Dr. Christine Friedenreich, Division Head
The members of the Division of Preventive Oncology in the Department of Oncology, University of Calgary are trained in epidemiology, biostatistics, behavioural sciences, population and public health. Most members have their primary affiliation in Alberta Health Services with one member also from Athabasca University. Many members have other adjunct appointments in the Department of Community Health Sciences in the Cumming School of Medicine and also in the Department of Mathematics and Statistics in the Faculty of Science and the Faculty of Kinesiology at the University of Calgary.
Members of the Division conduct investigator-initiated, peer-reviewed research across the continuum of cancer control including cancer etiology, prevention and control with a particular focus on identifying and understanding modifiable risk factors in reducing cancer burden.
Researchers within the Division of Preventive Oncology apply multidisciplinary approaches in epidemiology, biostatistics, behavioral sciences, nutrition and basic sciences to research questions within cancer epidemiology, prevention, screening and control with the goal of making a significant impact on reducing cancer burden. We have established a strong core unit of support staff in epidemiology, statistics and data support, which increases the productivity and impact of our research.
Many members of the Division are involved with Alberta’s Tomorrow Project, launched as a cohort study in Alberta in 2000, which then became part of the Canadian Partnership for Tomorrow’s Health (CanPath). This prospective cohort study provides biospecimens and health and lifestyle data for 300,000+ men and women across Canada aged 35-65 years. It is a rich resource to understand the causes of cancer and other chronic health conditions.
Members of the Division are also working with and within the Alberta Cancer Prevention Legacy Fund, which was established to accelerate research findings on cancer prevention into practice. Collaborations on research projects include the Alberta Population Attributable Risk study (www.healthiertogether.ca/health-conditions/cancer/) and the Canadian Population Attributable Risk Study (ComPARe) that estimated the burden of cancer attributable to modifiable lifestyle and environmental risk factors in Alberta and Canada, respectively. This research has been widely disseminated with multiple products that have been used by practitioners as well as policy and decision-makers.
Vision: Creating a future without cancer.
Mission: To reduce cancer burden through innovative and collaborative prevention research and programs.
Our goals are to:
- Expand the interdisciplinary research activities and capacity in cancer epidemiology and prevention.
- Increase the productivity, profile, relevance and impact of the research conducted within the Division by maintaining and expanding the infrastructure for preventive oncology research and by engaging in educational and other knowledge transfer activities;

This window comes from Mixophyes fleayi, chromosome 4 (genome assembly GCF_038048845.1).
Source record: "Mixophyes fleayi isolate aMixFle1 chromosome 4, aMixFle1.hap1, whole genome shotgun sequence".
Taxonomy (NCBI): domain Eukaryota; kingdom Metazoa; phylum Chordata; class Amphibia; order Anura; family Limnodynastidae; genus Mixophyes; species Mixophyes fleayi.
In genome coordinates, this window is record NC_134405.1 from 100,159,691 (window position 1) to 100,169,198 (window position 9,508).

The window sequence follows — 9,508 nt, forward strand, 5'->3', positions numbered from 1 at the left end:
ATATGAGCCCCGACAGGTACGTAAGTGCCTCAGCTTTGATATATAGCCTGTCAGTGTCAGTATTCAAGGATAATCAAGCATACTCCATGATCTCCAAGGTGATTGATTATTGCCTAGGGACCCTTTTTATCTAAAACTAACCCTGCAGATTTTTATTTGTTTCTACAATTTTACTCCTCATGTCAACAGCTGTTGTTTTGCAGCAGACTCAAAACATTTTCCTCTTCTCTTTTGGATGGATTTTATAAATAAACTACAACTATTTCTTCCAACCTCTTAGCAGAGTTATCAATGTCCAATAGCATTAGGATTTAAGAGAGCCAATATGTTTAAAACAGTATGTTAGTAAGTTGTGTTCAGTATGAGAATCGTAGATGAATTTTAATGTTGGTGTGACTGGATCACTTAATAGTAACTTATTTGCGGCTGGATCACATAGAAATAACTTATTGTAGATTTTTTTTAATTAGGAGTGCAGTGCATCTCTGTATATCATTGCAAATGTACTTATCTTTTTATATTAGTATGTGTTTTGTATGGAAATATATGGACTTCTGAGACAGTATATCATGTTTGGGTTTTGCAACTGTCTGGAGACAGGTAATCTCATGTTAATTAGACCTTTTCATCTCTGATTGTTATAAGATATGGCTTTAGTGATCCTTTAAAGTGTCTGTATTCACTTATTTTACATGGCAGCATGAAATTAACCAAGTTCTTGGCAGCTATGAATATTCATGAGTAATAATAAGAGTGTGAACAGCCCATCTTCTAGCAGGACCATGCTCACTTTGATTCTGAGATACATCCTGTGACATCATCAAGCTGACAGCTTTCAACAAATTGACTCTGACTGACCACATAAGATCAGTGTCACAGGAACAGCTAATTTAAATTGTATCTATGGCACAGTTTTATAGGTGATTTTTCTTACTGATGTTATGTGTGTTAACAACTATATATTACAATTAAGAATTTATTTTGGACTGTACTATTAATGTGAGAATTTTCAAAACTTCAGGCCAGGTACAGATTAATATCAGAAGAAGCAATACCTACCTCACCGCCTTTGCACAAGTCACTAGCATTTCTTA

- Enhance the focus on cancer prevention and control activities at multiple levels and to ensure an alignment of our research activities with these priorities.
Members of the Division of Preventive Oncology are involved in teaching at the undergraduate, and graduate level in a variety of departments and programs at the University of Calgary and supervise trainees at all levels. Students from the Bachelor of Health Sciences, Community Health Sciences, Medical Sciences, Mathematics and Statistics, Kinesiology and other programs participate in educational and training programs in cancer epidemiology and biostatistics.
Our research program spans the cancer spectrum from cancer prevention to survival. Integration of molecular ways of studying cancer with epidemiological methods allow scientists to increase their understanding of how lifestyle and cancer risk are related and can lead to earlier detection, improved treatment and improved outcomes. Areas of focus of division members include cancer surveillance and early detection; the role of modifiable lifestyle, occupational and environmental risk factors in cancer etiology and control, molecular and genetic mechanisms involved in cancer etiology, progression, recurrence and survival, and statistical and epidemiologic methods development. New areas of focus include knowledge translation and risk communication. Besides studying cancer in adults, the division members’ research also includes childhood, adolescent and young adult cancers. The Division members conduct collaborative, multidisciplinary research with colleagues in the fundamental, clinical, and health services research areas in cancer. They are interested in accelerating knowledge into practice and have been involved in developing guidelines for cancer prevention and control.